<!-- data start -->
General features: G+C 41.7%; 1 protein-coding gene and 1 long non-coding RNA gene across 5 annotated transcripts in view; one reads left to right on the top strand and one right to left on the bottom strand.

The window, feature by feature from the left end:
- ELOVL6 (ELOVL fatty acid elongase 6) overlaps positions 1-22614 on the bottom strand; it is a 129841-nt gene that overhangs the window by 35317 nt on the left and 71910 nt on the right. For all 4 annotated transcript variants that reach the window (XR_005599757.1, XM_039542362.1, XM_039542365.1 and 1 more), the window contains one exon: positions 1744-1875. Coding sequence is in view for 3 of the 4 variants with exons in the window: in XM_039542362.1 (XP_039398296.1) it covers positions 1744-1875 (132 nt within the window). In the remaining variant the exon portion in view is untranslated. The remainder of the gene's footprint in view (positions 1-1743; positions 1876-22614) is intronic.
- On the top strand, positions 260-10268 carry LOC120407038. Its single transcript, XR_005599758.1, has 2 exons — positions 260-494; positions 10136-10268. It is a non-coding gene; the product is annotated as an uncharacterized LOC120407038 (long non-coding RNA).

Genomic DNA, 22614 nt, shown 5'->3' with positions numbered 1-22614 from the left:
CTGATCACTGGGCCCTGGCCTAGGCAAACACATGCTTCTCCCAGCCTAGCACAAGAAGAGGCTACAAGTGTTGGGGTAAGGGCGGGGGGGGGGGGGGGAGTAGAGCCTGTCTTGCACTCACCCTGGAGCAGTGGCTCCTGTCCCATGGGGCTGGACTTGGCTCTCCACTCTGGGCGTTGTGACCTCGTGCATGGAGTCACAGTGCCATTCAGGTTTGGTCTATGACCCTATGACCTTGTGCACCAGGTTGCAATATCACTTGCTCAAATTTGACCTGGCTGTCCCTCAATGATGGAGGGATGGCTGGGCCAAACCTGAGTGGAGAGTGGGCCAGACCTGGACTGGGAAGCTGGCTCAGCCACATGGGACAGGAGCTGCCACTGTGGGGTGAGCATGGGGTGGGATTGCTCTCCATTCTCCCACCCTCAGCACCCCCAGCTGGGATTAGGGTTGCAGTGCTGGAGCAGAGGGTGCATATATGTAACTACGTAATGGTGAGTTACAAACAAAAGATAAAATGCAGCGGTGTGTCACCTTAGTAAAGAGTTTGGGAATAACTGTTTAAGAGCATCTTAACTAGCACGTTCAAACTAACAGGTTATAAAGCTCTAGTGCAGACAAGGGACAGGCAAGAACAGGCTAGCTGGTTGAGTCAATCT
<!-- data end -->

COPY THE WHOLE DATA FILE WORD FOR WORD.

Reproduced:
General features: G+C 41.7%; 1 protein-coding gene and 1 long non-coding RNA gene across 5 annotated transcripts in view; one reads left to right on the top strand and one right to left on the bottom strand.

The window, feature by feature from the left end:
- ELOVL6 (ELOVL fatty acid elongase 6) overlaps positions 1-22614 on the bottom strand; it is a 129841-nt gene that overhangs the window by 35317 nt on the left and 71910 nt on the right. For all 4 annotated transcript variants that reach the window (XR_005599757.1, XM_039542362.1, XM_039542365.1 and 1 more), the window contains one exon: positions 1744-1875. Coding sequence is in view for 3 of the 4 variants with exons in the window: in XM_039542362.1 (XP_039398296.1) it covers positions 1744-1875 (132 nt within the window). In the remaining variant the exon portion in view is untranslated. The remainder of the gene's footprint in view (positions 1-1743; positions 1876-22614) is intronic.
- On the top strand, positions 260-10268 carry LOC120407038. Its single transcript, XR_005599758.1, has 2 exons — positions 260-494; positions 10136-10268. It is a non-coding gene; the product is annotated as an uncharacterized LOC120407038 (long non-coding RNA).

Genomic DNA, 22614 nt, shown 5'->3' with positions numbered 1-22614 from the left:
CTGATCACTGGGCCCTGGCCTAGGCAAACACATGCTTCTCCCAGCCTAGCACAAGAAGAGGCTACAAGTGTTGGGGTAAGGGCGGGGGGGGGGGGGGGAGTAGAGCCTGTCTTGCACTCACCCTGGAGCAGTGGCTCCTGTCCCATGGGGCTGGACTTGGCTCTCCACTCTGGGCGTTGTGACCTCGTGCATGGAGTCACAGTGCCATTCAGGTTTGGTCTATGACCCTATGACCTTGTGCACCAGGTTGCAATATCACTTGCTCAAATTTGACCTGGCTGTCCCTCAATGATGGAGGGATGGCTGGGCCAAACCTGAGTGGAGAGTGGGCCAGACCTGGACTGGGAAGCTGGCTCAGCCACATGGGACAGGAGCTGCCACTGTGGGGTGAGCATGGGGTGGGATTGCTCTCCATTCTCCCACCCTCAGCACCCCCAGCTGGGATTAGGGTTGCAGTGCTGGAGCAGAGGGTGCATATATGTAACTACGTAATGGTGAGTTACAAACAAAAGATAAAATGCAGCGGTGTGTCACCTTAGTAAAGAGTTTGGGAATAACTGTTTAAGAGCATCTTAACTAGCACGTTCAAACTAACAGGTTATAAAGCTCTAGTGCAGACAAGGGACAGGCAAGAACAGGCTAGCTGGTTGAGTCAATCT